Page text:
The association of the gas infrastructure operators of Europe (GIE) has published its new 2022 map and database of the large-scale LNG facilities. Indeed, diversifying roads and sources of supply is essential now more than ever and LNG terminals have a vital role to play.
According to GIE, they could enable Europe to import 3,000 terawatt-hours (TWh) of liquified energy. Not only does LNG offer solutions to diversify the sources and routes of supply (for example, accommodating BioLNG with almost no additional investments). Besides, it enables the EU to access gas resources at a global level and thus reduces the dependence on a limited number of suppliers.
“LNG terminals play an essential role in firming up the security of gas supply to Europe: they offer access to the global gas market, hence offering options to widely diversify the sources and routes of supply,” said Arno Büx, GLE President. “By 2030, they can provide imports of over 3,000 TWh per year, as such covering the estimated EU gas imports demand. To make these volumes available to all members states, gas infrastructure operators will enhance market interconnections, storage use, grid interoperability and route flexibility.”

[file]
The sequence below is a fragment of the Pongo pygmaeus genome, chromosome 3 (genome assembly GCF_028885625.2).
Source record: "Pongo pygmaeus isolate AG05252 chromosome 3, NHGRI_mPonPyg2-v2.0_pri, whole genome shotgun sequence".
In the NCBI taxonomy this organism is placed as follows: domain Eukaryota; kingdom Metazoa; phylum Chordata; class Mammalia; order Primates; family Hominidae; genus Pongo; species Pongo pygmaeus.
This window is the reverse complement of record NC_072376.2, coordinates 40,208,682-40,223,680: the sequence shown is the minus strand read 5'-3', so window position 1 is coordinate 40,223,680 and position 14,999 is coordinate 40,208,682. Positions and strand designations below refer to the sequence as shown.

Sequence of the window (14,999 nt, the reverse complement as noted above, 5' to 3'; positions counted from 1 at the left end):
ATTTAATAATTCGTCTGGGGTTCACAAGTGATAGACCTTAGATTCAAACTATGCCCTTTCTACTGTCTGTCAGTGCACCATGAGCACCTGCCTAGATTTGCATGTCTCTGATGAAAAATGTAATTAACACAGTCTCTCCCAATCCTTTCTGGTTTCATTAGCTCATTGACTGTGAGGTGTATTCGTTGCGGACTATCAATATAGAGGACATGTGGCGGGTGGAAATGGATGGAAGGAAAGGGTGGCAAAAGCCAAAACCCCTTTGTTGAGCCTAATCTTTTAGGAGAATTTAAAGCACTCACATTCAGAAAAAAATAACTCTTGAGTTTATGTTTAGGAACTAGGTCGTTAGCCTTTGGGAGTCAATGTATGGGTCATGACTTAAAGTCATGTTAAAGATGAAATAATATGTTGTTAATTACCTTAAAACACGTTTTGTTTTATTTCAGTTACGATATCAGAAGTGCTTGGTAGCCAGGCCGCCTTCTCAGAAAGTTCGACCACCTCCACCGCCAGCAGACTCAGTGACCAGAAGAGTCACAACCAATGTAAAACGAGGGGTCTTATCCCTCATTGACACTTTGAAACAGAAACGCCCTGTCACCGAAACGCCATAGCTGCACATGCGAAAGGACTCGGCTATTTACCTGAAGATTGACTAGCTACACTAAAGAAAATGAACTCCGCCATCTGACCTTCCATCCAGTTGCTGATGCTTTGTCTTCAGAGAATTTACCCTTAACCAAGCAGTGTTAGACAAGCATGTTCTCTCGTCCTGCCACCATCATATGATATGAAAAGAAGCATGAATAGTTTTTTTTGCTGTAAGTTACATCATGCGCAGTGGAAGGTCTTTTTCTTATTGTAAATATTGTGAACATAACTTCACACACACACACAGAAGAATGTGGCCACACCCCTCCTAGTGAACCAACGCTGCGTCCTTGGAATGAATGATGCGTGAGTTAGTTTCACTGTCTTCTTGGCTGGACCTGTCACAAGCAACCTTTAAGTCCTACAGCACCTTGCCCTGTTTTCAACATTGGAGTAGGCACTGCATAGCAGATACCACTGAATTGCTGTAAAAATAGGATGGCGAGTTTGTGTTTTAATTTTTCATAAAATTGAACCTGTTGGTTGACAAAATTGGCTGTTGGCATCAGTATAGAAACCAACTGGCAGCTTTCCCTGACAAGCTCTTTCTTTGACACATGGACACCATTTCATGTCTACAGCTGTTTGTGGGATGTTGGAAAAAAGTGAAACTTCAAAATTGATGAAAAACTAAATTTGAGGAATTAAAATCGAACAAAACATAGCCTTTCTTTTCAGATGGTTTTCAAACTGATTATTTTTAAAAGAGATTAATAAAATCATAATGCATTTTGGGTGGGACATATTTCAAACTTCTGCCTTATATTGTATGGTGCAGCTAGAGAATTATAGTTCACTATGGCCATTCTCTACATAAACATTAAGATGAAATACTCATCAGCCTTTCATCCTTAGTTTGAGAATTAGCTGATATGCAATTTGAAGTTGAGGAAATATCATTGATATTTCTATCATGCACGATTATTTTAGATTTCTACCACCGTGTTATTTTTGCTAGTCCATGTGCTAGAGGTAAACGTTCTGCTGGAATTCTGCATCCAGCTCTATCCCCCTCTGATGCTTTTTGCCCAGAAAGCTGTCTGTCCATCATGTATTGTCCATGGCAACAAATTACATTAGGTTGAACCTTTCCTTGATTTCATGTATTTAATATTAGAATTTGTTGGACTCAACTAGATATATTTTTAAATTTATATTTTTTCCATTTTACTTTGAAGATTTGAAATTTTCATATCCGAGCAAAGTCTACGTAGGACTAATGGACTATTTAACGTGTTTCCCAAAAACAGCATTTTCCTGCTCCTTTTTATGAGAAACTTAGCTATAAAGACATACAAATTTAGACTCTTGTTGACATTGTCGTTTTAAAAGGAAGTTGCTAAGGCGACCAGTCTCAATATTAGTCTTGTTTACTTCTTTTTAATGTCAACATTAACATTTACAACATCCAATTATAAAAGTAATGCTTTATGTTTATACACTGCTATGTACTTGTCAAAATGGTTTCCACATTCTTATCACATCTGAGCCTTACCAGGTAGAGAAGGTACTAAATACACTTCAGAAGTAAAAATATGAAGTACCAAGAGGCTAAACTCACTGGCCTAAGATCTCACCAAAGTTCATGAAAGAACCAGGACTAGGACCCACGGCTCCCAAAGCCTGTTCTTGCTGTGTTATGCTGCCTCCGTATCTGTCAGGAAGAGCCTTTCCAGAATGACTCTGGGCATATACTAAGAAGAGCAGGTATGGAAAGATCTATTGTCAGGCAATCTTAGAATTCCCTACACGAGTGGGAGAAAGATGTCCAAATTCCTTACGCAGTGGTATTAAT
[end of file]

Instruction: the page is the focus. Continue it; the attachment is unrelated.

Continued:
Currently, in the EU there are 21 operational large-scale terminals, including onshore and offshore and the importing capacity is of approximately 1,920 TWh per year with an additional 200 TWh per year under construction. The 16 onshore large-scale terminals cover most of the import capacity while the 5 Floating Storage and Regasification Unit (FSRU) and other offshore types stand for the rest.